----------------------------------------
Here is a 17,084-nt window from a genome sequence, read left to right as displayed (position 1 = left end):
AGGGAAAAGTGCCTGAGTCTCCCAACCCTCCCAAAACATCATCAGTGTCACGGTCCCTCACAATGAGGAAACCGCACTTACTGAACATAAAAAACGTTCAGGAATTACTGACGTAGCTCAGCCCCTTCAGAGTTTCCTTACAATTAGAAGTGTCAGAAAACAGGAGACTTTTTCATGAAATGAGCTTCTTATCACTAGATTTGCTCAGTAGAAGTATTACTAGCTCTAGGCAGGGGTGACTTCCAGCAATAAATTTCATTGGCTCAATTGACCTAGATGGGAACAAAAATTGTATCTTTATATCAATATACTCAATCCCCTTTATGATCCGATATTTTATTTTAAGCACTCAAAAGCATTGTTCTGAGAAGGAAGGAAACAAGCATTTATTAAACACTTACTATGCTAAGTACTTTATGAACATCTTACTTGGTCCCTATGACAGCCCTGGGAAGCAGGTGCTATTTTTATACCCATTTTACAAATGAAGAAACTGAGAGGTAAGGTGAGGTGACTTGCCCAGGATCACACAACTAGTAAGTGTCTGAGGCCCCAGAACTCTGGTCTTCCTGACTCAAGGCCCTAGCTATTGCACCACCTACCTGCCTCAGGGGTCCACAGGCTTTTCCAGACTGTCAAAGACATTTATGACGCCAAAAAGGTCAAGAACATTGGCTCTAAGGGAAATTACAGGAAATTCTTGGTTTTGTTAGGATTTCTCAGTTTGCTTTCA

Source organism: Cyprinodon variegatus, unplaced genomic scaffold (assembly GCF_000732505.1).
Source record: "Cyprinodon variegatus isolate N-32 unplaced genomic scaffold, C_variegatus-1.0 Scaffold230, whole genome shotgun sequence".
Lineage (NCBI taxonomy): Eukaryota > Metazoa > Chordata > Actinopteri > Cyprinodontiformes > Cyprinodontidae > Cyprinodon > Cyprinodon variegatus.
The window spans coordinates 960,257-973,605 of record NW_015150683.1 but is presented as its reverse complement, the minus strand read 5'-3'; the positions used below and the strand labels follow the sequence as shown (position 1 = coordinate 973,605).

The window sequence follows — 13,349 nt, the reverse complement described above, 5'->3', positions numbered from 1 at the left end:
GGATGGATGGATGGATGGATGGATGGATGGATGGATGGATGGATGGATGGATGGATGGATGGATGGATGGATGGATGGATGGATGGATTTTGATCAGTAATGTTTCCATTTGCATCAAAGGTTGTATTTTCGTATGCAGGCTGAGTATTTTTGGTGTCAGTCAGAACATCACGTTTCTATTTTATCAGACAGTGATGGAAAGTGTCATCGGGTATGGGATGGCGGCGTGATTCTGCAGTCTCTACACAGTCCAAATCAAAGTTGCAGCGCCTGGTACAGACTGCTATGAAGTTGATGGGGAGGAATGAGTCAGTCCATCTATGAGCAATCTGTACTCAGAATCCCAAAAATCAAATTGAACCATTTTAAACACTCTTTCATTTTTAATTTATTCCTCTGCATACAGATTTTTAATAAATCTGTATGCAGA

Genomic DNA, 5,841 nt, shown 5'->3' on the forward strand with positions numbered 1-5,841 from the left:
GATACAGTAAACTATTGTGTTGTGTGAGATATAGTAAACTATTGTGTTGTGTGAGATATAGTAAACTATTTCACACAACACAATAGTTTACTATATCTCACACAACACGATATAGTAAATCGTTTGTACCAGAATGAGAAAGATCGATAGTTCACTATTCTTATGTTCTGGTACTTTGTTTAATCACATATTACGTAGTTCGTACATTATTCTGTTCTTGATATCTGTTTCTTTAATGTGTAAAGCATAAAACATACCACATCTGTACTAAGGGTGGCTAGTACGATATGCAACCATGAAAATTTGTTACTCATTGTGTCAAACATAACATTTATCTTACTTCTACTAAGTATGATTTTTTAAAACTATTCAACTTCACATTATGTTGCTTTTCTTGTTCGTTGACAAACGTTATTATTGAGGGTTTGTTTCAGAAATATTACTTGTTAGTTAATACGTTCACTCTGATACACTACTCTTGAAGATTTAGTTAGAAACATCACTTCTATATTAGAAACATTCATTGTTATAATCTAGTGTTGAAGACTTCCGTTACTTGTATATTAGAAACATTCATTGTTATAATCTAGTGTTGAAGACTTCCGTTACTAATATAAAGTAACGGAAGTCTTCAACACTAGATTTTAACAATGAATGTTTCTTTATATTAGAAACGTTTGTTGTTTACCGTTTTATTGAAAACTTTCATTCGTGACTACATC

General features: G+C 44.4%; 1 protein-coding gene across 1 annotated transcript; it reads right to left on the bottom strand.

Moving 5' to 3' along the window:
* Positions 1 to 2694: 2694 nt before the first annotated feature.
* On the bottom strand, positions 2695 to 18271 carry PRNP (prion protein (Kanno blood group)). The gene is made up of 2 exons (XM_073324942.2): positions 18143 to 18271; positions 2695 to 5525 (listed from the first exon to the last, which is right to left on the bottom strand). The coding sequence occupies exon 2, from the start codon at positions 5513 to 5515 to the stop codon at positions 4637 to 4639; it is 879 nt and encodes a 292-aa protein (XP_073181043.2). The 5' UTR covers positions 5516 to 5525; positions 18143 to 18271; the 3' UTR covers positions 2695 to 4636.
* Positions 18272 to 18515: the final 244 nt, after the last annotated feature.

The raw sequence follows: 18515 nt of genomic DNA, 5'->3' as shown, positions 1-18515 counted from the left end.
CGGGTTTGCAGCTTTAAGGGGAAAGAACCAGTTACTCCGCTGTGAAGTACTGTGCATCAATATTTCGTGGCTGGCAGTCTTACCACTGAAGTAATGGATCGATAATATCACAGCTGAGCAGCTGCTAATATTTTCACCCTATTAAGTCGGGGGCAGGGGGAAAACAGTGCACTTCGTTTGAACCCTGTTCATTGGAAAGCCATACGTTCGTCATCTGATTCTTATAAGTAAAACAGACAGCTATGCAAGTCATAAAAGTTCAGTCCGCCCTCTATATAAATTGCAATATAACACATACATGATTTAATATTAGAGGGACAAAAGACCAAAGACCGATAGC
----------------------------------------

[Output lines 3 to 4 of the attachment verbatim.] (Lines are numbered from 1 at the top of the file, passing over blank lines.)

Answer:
Source organism: Cyprinodon variegatus, unplaced genomic scaffold (assembly GCF_000732505.1).
Source record: "Cyprinodon variegatus isolate N-32 unplaced genomic scaffold, C_variegatus-1.0 Scaffold230, whole genome shotgun sequence".